Stefano Bosis’ gorgeous paintings skirt the line between pure abstraction and representation, recently influenced by mythology and dreams, using color and gorgeous paint texture to explore an otherworldly landscape. Find more at the links below!
Can you tell me a little bit about you?
I am a painter based in Berlin. I started painting at an early age. I graduated in computing in the University degli Studi in Milan, where I combined computer graphic animation with my passion for the theatre, and I became an expert in 3D facial animation.
Instead of starting with the classical medium of art, I did the opposite. I jumped off the “technical” wagon to focus on the classical analogical painting medium.
One fun fact is that once at that at the age of 13 years old I painted a full-wall graffiti mural in my room with spray. Nobody could stay anymore in the house. My parents got mad.
When did you first discover art, or realize you wanted to make it yourself?
It has always been so natural, I drew for fun everywhere. When I was a boy, I was too much lively. One day my father came home and gave me a trestle, a canvas, and colors. In this way he hoped I would have calmed down, and I would have been more at home.
I have decided to work by myself as a full-time artist after the experience in an office job. Working in the office, I understood I was in a system where people sell the time for money, but then in the free time, usually the weekend, people want to buy their time back, but this is impossible, so they buy a plasma TV, justifying in this way the time sold. I did not want to buy a plasma TV, so I decided to start my artist life. I wanted to live all my time, faraway from the fear that this society try to inject us.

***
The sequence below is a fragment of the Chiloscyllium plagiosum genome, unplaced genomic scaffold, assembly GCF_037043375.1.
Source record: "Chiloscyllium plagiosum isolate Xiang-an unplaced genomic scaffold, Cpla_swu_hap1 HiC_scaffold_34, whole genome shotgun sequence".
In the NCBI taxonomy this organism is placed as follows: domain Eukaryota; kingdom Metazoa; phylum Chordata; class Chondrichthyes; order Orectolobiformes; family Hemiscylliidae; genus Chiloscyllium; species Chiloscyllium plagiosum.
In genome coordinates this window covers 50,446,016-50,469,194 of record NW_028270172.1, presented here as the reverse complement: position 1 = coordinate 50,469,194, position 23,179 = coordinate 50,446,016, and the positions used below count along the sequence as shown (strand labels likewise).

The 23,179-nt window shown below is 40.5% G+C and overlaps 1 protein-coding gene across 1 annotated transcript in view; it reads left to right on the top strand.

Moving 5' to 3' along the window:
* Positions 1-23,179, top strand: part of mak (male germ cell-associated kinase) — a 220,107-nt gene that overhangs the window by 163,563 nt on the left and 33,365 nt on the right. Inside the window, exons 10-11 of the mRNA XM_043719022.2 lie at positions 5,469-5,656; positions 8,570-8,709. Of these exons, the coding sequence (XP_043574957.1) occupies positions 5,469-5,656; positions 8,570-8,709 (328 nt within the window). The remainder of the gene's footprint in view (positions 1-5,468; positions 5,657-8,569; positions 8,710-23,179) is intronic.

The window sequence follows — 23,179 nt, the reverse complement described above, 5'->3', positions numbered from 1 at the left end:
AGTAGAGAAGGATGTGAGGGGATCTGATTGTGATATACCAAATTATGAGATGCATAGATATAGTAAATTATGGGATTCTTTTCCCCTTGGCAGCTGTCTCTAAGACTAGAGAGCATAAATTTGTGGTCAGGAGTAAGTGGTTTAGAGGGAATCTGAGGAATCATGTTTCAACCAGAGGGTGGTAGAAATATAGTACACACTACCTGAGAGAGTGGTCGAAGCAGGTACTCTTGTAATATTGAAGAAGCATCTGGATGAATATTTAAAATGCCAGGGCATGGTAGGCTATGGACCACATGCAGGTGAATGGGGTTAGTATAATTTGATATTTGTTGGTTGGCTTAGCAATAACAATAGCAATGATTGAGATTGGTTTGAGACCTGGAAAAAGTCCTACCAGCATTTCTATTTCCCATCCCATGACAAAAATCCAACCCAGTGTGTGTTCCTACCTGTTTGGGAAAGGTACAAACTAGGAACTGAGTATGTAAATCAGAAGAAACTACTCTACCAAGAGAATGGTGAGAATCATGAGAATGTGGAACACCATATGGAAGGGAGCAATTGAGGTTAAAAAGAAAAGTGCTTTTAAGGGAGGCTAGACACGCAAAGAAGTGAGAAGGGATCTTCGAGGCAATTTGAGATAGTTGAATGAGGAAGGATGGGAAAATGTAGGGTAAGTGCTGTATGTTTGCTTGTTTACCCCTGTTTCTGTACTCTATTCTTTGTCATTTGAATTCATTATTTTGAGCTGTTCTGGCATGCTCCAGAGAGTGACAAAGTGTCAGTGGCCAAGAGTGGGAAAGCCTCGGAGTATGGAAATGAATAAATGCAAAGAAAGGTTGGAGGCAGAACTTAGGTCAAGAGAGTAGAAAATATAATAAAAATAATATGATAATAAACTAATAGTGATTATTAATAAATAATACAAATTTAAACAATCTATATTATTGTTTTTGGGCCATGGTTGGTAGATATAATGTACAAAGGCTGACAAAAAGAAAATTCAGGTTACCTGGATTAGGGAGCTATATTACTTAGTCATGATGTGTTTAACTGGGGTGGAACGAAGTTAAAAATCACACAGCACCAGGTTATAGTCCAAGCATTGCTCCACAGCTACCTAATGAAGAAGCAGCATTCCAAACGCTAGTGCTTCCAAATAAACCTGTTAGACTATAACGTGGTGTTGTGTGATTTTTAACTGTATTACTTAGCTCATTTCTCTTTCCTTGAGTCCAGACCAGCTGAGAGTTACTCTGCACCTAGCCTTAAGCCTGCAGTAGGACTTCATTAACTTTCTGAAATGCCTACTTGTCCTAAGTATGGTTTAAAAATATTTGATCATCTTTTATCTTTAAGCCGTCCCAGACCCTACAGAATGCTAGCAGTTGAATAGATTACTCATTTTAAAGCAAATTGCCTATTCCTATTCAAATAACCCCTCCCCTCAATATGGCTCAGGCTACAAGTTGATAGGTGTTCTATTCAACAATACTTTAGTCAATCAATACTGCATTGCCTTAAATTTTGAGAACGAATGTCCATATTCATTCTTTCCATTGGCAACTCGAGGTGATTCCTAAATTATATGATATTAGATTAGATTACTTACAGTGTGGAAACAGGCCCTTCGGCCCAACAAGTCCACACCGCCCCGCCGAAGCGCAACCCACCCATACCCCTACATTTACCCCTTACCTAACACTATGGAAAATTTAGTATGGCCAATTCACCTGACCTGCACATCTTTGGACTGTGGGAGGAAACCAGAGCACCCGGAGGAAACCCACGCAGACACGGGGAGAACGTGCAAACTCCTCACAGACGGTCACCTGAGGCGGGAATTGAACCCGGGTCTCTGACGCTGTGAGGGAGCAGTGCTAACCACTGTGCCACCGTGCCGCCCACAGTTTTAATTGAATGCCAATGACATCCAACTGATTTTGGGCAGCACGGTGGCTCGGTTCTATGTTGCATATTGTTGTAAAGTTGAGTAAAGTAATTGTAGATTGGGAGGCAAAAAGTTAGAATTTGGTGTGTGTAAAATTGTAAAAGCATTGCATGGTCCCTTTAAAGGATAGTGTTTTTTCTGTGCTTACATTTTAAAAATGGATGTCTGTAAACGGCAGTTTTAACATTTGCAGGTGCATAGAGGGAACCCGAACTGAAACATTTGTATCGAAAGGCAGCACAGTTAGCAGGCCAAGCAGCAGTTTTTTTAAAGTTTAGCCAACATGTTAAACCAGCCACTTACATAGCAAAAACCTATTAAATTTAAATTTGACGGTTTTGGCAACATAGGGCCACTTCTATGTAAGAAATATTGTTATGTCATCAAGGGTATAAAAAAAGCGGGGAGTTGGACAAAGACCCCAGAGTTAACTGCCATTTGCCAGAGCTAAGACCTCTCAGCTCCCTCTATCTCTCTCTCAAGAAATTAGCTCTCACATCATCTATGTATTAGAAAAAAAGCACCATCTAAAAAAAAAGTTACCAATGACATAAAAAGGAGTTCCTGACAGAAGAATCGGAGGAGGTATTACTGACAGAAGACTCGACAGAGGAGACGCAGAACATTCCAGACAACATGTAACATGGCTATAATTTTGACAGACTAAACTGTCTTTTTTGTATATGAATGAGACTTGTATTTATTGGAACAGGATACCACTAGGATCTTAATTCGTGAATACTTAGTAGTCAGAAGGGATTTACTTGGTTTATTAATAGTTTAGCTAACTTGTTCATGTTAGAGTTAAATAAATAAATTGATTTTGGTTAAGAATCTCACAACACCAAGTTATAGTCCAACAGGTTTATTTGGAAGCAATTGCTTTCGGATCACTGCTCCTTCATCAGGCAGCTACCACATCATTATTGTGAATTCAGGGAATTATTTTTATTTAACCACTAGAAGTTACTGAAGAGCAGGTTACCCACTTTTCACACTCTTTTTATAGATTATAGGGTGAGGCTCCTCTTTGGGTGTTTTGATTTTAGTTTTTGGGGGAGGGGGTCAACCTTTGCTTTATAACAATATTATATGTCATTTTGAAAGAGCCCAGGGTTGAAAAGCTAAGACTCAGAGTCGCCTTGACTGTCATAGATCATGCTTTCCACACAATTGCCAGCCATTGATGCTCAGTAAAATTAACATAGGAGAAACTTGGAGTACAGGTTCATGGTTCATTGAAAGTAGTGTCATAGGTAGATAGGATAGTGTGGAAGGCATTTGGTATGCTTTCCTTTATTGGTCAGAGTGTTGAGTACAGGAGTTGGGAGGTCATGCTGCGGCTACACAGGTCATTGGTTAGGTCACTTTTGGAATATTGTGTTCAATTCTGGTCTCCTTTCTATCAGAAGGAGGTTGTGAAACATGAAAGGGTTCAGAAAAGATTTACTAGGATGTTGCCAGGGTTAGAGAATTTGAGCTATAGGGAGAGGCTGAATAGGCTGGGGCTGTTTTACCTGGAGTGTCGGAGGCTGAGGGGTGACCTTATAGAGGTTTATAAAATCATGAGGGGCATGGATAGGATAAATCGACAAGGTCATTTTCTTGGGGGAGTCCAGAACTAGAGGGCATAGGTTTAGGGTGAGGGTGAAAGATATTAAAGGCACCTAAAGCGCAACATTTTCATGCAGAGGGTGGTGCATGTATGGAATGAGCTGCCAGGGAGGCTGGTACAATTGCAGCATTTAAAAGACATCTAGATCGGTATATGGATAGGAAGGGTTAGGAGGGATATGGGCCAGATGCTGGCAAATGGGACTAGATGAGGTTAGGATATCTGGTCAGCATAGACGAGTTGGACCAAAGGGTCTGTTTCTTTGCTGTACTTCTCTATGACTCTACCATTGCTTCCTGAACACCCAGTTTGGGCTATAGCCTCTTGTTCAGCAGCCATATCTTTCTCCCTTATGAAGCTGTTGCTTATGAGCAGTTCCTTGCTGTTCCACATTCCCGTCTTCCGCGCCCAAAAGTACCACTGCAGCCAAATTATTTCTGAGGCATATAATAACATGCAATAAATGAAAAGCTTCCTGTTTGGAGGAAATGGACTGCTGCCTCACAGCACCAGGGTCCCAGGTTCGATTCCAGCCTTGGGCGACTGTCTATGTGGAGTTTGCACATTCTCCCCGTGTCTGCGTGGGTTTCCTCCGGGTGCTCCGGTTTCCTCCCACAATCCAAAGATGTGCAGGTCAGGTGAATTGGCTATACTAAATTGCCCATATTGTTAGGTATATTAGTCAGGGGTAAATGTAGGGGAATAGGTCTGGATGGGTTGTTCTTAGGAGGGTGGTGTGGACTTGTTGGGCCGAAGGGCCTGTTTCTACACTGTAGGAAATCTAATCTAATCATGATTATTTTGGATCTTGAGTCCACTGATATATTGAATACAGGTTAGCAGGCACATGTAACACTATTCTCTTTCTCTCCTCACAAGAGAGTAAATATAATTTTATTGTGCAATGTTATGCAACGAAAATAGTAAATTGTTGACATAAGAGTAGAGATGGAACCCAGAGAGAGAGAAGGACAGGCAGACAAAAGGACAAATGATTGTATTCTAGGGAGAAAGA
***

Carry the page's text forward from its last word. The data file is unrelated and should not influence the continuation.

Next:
What do you like most about working where you do?
In Berlin I really love the sun and the wonderful white beaches. Actually, this is always what I tell myself walking down the street through the cold winter wind of the city, looking at the tangle of cranes that stand endlessly against the grey sky. I come from Italy and of course I miss the color of the Italian sky, but Berlin is the city of art and this is why I am here. Here, where the bells of cyclists whiz through the wind, art and inspiration is everywhere. The streets are full of studios and the artistic scene is really present. It is more or less like London was in the 70s, and I love it.
What ideas are you exploring in your practice?
Consumerism, capitalism, post-capitalism, love and fear, memory, xenophobia, are the thematics and ideas I am exploring in my practise. My paintings have a social function and aim to show the world ironically in its contradictions, in its swings between pleasure and pain, where seventy percent of the population is starving and the other thirty percent is on a diet.
In this time I am working on the concept of Mutation. My practice has changed with the years. It has become more forceful. Now swirls of firework impasto and waves of colour lap out of the picture plane with joy 🙂 I don’t explain all anymore, like before. Now I just suggest it.
What is your process like?
I am working on the idea of Mutation now, for this reason I am reading The Metamorphoses by Ovid, which has helped me a lot to understand the concept and rediscover it through the myth.
One piece of mine can take like 10 days, 1 month or 1 year. There is no logic in my satisfactions.
Is there any subject or theme you’ve been particularly interested in lately?
Yes, I have been interested by the subject of Morpheus. This interest started because of the ludic dreams I had for long time, and I wanted to start a series about dreams. Of course I started with the myth of Morpheus, the god of the dreams.
The subject is really interesting: he shaped and formed the dreams, through which he could appear to mortals in any form. His father, Hypnos, was the personification of Sleep, seen both as god and devil. His mother Pasithea, was the deity of Hallucinations, his grandmother Nyx, the deity of Night, and his uncle was the fearsome Thanatos, bringing death to people… Never mess with him and his family.